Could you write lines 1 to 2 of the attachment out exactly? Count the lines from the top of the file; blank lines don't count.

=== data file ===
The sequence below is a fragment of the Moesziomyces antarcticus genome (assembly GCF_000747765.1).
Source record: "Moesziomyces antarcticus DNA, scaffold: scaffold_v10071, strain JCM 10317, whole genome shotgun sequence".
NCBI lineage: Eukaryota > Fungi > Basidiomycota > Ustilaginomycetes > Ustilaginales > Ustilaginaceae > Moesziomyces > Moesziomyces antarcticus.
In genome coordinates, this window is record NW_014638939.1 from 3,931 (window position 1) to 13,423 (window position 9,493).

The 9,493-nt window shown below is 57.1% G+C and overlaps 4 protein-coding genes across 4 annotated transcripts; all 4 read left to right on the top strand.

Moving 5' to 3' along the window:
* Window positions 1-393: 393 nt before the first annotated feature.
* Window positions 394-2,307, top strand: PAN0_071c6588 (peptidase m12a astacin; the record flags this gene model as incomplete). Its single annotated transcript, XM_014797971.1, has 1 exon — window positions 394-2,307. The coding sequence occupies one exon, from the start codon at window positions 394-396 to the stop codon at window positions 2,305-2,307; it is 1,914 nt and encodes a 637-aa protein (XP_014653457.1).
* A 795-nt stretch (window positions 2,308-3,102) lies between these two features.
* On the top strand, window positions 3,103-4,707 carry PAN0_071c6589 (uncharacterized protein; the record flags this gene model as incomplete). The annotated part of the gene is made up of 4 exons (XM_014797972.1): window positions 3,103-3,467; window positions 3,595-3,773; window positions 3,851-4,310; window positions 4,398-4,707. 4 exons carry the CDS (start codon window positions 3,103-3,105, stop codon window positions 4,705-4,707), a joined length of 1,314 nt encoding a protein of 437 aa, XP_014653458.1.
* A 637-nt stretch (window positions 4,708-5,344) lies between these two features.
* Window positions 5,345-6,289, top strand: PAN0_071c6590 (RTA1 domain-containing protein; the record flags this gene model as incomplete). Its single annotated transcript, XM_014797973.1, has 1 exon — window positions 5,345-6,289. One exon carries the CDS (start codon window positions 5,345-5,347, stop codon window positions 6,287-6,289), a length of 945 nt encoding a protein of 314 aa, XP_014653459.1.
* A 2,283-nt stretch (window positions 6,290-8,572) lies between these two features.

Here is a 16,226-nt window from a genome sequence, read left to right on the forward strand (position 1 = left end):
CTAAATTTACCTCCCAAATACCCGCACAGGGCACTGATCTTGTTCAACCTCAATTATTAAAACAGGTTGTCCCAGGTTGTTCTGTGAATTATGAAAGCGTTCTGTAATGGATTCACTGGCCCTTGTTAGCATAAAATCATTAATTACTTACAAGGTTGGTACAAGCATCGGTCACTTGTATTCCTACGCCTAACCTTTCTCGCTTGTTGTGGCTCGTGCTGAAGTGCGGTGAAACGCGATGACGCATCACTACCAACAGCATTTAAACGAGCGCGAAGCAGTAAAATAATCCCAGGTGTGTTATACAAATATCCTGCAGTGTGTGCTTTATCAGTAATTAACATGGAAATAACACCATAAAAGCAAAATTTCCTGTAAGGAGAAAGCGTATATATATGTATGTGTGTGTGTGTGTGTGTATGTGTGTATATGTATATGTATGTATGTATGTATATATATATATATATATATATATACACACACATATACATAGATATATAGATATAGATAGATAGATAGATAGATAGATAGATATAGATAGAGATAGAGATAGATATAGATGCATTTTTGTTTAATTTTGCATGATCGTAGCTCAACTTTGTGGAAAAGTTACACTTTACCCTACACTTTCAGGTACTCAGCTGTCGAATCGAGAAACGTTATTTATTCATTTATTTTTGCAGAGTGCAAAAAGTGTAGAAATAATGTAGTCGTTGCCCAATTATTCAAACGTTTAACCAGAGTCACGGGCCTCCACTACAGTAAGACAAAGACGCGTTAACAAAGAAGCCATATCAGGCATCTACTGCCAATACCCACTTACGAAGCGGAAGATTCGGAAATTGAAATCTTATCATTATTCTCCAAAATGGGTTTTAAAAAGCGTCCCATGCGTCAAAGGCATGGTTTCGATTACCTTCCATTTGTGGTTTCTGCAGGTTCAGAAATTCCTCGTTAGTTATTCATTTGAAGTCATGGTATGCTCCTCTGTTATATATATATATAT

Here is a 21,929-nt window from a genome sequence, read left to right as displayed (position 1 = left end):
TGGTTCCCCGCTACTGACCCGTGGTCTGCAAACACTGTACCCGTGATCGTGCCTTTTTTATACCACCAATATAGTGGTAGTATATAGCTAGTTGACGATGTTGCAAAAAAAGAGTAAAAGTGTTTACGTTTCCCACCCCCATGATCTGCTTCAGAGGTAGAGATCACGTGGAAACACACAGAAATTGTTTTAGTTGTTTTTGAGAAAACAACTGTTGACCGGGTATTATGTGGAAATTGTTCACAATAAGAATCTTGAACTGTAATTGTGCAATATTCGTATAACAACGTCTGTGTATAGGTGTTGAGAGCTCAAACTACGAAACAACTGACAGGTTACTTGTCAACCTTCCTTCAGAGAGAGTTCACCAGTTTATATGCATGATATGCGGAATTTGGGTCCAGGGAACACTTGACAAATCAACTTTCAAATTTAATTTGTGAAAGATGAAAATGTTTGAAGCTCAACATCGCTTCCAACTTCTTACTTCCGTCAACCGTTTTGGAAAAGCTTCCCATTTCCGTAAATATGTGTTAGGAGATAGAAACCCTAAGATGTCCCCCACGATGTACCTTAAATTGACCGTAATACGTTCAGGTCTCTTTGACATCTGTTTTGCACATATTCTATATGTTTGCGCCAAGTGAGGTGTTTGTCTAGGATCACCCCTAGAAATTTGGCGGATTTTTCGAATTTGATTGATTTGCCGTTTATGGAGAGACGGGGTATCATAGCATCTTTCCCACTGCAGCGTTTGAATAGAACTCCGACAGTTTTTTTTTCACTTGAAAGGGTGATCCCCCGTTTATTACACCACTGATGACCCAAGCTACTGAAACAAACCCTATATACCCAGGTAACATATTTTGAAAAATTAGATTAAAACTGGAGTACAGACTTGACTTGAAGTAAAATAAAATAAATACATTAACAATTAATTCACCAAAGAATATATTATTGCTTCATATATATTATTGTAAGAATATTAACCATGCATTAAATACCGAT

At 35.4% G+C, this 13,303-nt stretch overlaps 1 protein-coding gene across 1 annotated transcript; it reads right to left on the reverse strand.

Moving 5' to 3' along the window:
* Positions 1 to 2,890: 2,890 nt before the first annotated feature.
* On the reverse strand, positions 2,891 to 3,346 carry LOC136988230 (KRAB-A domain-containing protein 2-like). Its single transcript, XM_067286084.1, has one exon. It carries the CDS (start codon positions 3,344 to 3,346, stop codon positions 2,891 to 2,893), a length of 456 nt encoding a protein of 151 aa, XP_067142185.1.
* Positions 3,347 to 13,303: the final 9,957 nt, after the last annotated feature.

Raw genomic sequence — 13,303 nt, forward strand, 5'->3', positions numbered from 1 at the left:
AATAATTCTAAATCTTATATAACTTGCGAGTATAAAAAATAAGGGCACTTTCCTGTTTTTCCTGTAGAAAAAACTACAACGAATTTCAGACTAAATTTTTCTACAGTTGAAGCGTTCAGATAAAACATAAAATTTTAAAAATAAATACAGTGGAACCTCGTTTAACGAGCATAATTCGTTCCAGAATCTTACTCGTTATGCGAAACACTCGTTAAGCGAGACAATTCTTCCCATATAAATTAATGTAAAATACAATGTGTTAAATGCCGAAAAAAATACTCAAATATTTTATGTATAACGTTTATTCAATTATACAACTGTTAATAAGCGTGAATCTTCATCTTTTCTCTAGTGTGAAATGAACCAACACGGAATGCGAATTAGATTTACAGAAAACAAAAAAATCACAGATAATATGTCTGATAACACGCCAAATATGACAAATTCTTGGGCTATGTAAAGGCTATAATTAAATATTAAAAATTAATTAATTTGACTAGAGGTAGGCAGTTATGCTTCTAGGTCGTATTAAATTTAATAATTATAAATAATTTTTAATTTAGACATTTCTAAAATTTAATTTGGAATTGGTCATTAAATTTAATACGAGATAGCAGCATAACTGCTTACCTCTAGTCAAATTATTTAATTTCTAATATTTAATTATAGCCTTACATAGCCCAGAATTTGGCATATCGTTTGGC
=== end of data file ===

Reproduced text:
The sequence below is a fragment of the Moesziomyces antarcticus genome (assembly GCF_000747765.1).
Source record: "Moesziomyces antarcticus DNA, scaffold: scaffold_v10071, strain JCM 10317, whole genome shotgun sequence".